NURSES in Finland have ended their eight-month old dispute after their employers agreed a pay deal worth between 13 and 17 per cent. The employers revised their offer when intensive care nurses threatened to walk out. This was met with an injunction. At this point the nurses began organising a mass resignation.
The Finnish Union of Practical Nurses (Super) and Union of Health and Social Care Professionals (Tehy), announced five limited strikes in intensive care units and home care, to begin in September. This led to the employers asking the courts to outlaw strikes completely. The court dutifully complied providing the Local and County Government Employers (KT) injunctions, complete with one million euro penalty fines for each strike for both unions.
The background to this dispute, as with many disputes across the health sector throughout Europe (and beyond), is that, whilst lauding them during the worst phase of the Covid pandemic, governments have been slower to turn hand claps into pay rises. Indeed, Aki Lindén, Finland’s Social Democratic Minister of Family Affairs and Social Services, continued to push forward the Patient Safety Act which would restrict the right to strike in the health care sector in cases where the life of patients is in danger whilst the dispute was ongoing. Linden, incidentally, has spent a large part of his career as a CEO of health care districts, which are the nurses’ employers.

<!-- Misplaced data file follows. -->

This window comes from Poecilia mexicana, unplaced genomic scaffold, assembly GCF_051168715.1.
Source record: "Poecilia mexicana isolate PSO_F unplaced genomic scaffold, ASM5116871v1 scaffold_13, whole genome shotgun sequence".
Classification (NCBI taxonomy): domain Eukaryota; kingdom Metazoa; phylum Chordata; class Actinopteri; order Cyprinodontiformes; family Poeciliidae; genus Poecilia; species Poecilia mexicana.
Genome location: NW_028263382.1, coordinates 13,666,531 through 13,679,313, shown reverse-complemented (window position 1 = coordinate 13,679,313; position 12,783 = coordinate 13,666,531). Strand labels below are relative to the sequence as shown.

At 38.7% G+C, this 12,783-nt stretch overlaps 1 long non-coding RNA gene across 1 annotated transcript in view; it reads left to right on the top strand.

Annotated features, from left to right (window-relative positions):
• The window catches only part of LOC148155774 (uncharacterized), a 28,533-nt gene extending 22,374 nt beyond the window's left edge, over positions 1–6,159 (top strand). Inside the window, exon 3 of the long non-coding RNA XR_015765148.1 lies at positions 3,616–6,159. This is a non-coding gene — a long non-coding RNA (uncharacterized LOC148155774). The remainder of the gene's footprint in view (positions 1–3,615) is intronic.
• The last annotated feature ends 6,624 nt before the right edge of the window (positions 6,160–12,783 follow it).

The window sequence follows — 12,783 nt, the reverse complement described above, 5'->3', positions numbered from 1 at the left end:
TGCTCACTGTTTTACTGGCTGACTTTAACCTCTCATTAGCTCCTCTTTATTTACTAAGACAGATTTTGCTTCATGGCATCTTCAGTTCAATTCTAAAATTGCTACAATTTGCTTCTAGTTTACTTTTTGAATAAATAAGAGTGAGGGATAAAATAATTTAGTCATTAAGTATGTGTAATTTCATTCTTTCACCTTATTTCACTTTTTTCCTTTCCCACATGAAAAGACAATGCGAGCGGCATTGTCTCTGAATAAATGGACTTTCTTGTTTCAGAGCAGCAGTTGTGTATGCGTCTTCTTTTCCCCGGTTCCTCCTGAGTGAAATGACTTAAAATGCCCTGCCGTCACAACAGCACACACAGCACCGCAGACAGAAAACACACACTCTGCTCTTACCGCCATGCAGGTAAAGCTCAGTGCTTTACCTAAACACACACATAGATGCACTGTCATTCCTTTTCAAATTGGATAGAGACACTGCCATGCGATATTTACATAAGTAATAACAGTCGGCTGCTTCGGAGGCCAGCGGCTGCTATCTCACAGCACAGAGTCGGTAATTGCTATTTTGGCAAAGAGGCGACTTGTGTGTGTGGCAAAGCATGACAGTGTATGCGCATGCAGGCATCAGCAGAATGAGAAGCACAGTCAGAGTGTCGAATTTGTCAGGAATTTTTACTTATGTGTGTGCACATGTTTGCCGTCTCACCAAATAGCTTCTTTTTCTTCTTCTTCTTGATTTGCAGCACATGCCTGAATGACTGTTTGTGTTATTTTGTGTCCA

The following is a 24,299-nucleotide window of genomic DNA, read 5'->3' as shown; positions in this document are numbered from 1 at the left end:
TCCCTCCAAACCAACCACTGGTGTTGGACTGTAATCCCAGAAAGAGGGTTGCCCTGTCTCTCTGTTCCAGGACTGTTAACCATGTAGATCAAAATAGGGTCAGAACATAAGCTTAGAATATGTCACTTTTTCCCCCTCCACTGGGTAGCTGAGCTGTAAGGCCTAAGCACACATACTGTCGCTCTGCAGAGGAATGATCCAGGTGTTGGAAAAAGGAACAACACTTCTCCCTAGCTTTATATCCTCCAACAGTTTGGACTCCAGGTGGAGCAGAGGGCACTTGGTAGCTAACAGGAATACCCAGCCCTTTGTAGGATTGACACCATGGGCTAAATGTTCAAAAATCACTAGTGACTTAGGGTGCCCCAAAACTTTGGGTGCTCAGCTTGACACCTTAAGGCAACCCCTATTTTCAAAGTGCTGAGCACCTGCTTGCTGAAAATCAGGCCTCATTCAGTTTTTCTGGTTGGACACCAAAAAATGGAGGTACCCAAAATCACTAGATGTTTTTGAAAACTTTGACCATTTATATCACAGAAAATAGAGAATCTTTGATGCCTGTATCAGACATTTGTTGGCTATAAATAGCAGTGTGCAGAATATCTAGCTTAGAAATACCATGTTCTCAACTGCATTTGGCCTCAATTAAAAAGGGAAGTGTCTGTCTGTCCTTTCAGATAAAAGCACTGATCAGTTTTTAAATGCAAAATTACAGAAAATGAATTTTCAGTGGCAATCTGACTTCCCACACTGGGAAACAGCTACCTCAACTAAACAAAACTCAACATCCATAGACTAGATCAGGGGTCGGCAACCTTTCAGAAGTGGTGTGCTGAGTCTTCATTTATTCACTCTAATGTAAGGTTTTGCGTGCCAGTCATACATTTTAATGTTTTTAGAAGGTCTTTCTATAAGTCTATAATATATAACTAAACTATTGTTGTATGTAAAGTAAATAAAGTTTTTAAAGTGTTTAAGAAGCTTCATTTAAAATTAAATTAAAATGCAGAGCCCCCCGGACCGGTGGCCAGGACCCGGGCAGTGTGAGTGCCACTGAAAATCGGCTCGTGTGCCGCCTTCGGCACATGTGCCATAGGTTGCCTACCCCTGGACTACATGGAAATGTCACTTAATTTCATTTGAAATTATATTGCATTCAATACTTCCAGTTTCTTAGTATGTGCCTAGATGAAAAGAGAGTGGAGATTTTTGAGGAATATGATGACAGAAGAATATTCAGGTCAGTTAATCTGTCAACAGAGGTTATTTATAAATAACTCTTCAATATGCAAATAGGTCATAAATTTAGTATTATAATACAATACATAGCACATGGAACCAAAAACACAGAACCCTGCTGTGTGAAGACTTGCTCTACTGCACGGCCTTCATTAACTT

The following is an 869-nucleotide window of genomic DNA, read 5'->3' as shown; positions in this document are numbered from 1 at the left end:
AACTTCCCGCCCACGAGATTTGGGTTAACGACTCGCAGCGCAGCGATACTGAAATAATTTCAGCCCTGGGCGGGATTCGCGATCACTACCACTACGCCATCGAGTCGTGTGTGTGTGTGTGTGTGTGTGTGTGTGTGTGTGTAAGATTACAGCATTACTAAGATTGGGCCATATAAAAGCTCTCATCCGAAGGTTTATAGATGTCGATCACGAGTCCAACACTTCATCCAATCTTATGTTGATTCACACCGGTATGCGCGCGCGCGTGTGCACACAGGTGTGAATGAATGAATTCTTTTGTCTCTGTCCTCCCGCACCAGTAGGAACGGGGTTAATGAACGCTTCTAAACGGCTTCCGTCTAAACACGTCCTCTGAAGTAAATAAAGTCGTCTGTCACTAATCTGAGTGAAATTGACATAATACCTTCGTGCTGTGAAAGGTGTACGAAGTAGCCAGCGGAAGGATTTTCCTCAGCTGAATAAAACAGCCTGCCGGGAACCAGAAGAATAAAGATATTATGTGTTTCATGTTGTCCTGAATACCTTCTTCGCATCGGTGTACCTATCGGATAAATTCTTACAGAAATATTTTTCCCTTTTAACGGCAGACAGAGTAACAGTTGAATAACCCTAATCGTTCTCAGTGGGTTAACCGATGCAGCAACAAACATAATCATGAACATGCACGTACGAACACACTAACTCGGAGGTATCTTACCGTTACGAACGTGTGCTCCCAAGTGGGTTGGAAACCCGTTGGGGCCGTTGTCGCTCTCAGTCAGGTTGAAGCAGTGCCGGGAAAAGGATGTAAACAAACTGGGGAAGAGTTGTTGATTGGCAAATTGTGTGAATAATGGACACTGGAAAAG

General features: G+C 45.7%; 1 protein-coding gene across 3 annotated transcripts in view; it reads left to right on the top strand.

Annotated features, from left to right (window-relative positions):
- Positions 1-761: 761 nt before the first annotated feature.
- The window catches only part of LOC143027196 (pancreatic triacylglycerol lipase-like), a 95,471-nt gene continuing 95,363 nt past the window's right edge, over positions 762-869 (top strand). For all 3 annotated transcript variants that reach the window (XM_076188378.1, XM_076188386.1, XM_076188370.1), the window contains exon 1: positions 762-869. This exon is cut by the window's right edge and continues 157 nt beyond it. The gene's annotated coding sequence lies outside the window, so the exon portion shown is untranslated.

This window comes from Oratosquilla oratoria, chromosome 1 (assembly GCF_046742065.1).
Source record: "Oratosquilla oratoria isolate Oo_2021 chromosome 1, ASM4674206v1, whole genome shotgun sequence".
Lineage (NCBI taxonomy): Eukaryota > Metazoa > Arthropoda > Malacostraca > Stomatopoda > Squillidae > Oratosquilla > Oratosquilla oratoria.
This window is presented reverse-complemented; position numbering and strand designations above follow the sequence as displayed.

Healthcare in Finland is publicly funded by taxes and social security payments. However, while the government-level initiatives focus on health promotion and social welfare policies, the healthcare system is highly decentralised, and individual municipalities (local governments) organise and deliver the actual healthcare to Finland’s residents. It is this which has led to nurses who do similar jobs being paid different rates.
Although healthcare is publicly funded, it is not free at the point of use. For example, a GP’s visit can cost up to €20,60.
According to KT the agreement includes details of the harmonisation, but Millariikka Rytkönen, the chairperson of Tehy, argued that: “Wage harmonisation can’t be carried out at this table, and anyone who has the slightest understanding of the law knows that”. In other words, whilst the dispute has formally ended, the disputation goes on.
Finland’s political landscape
Finland’s government, elected in March 2022, is a coalition of the the Social Democratic Party (which has its roots in the Finnish trade union movement), the Centre Party (which has been variously described as “social liberal”, “conservative liberal” and “liberal conservative”), the Green League, the Left Alliance and the Swedish People’s Party. Of the five government parties, only the Left Alliance was in favour of extra spending to boost salaries for the nurses.
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